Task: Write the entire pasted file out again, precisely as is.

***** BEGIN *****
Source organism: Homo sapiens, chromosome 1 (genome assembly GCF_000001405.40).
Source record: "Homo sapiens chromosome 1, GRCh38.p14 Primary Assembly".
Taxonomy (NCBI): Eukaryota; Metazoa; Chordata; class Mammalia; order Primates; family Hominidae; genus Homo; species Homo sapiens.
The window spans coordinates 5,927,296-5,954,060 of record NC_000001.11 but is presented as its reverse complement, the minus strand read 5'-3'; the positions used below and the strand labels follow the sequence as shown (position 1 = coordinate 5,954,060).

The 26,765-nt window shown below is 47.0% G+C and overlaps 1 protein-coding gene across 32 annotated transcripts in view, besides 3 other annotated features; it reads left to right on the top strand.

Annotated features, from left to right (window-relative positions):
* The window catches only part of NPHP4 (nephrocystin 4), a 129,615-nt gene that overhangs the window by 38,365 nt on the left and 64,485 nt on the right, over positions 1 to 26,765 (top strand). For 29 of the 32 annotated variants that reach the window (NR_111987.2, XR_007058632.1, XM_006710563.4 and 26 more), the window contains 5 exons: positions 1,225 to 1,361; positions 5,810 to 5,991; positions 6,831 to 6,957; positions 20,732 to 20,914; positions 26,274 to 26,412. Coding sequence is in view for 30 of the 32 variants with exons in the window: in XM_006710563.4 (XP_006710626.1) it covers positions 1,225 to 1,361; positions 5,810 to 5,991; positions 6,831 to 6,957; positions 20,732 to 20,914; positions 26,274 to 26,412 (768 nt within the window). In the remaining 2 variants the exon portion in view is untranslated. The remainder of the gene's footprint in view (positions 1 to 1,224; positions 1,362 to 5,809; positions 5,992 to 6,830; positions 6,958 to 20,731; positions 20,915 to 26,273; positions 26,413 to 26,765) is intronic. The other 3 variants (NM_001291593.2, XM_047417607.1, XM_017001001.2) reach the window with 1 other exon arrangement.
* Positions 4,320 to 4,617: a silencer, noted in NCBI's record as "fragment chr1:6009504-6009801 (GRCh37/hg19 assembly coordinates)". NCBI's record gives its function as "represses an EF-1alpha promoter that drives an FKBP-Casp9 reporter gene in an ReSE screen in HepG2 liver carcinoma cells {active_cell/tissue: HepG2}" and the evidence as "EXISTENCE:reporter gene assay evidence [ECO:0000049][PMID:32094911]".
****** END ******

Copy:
Source organism: Homo sapiens, chromosome 1 (genome assembly GCF_000001405.40).
Source record: "Homo sapiens chromosome 1, GRCh38.p14 Primary Assembly".
Taxonomy (NCBI): Eukaryota; Metazoa; Chordata; class Mammalia; order Primates; family Hominidae; genus Homo; species Homo sapiens.
The window spans coordinates 5,927,296-5,954,060 of record NC_000001.11 but is presented as its reverse complement, the minus strand read 5'-3'; the positions used below and the strand labels follow the sequence as shown (position 1 = coordinate 5,954,060).

The 26,765-nt window shown below is 47.0% G+C and overlaps 1 protein-coding gene across 32 annotated transcripts in view, besides 3 other annotated features; it reads left to right on the top strand.

Annotated features, from left to right (window-relative positions):
* The window catches only part of NPHP4 (nephrocystin 4), a 129,615-nt gene that overhangs the window by 38,365 nt on the left and 64,485 nt on the right, over positions 1 to 26,765 (top strand). For 29 of the 32 annotated variants that reach the window (NR_111987.2, XR_007058632.1, XM_006710563.4 and 26 more), the window contains 5 exons: positions 1,225 to 1,361; positions 5,810 to 5,991; positions 6,831 to 6,957; positions 20,732 to 20,914; positions 26,274 to 26,412. Coding sequence is in view for 30 of the 32 variants with exons in the window: in XM_006710563.4 (XP_006710626.1) it covers positions 1,225 to 1,361; positions 5,810 to 5,991; positions 6,831 to 6,957; positions 20,732 to 20,914; positions 26,274 to 26,412 (768 nt within the window). In the remaining 2 variants the exon portion in view is untranslated. The remainder of the gene's footprint in view (positions 1 to 1,224; positions 1,362 to 5,809; positions 5,992 to 6,830; positions 6,958 to 20,731; positions 20,915 to 26,273; positions 26,413 to 26,765) is intronic. The other 3 variants (NM_001291593.2, XM_047417607.1, XM_017001001.2) reach the window with 1 other exon arrangement.
* Positions 4,320 to 4,617: a silencer, noted in NCBI's record as "fragment chr1:6009504-6009801 (GRCh37/hg19 assembly coordinates)". NCBI's record gives its function as "represses an EF-1alpha promoter that drives an FKBP-Casp9 reporter gene in an ReSE screen in HepG2 liver carcinoma cells {active_cell/tissue: HepG2}" and the evidence as "EXISTENCE:reporter gene assay evidence [ECO:0000049][PMID:32094911]".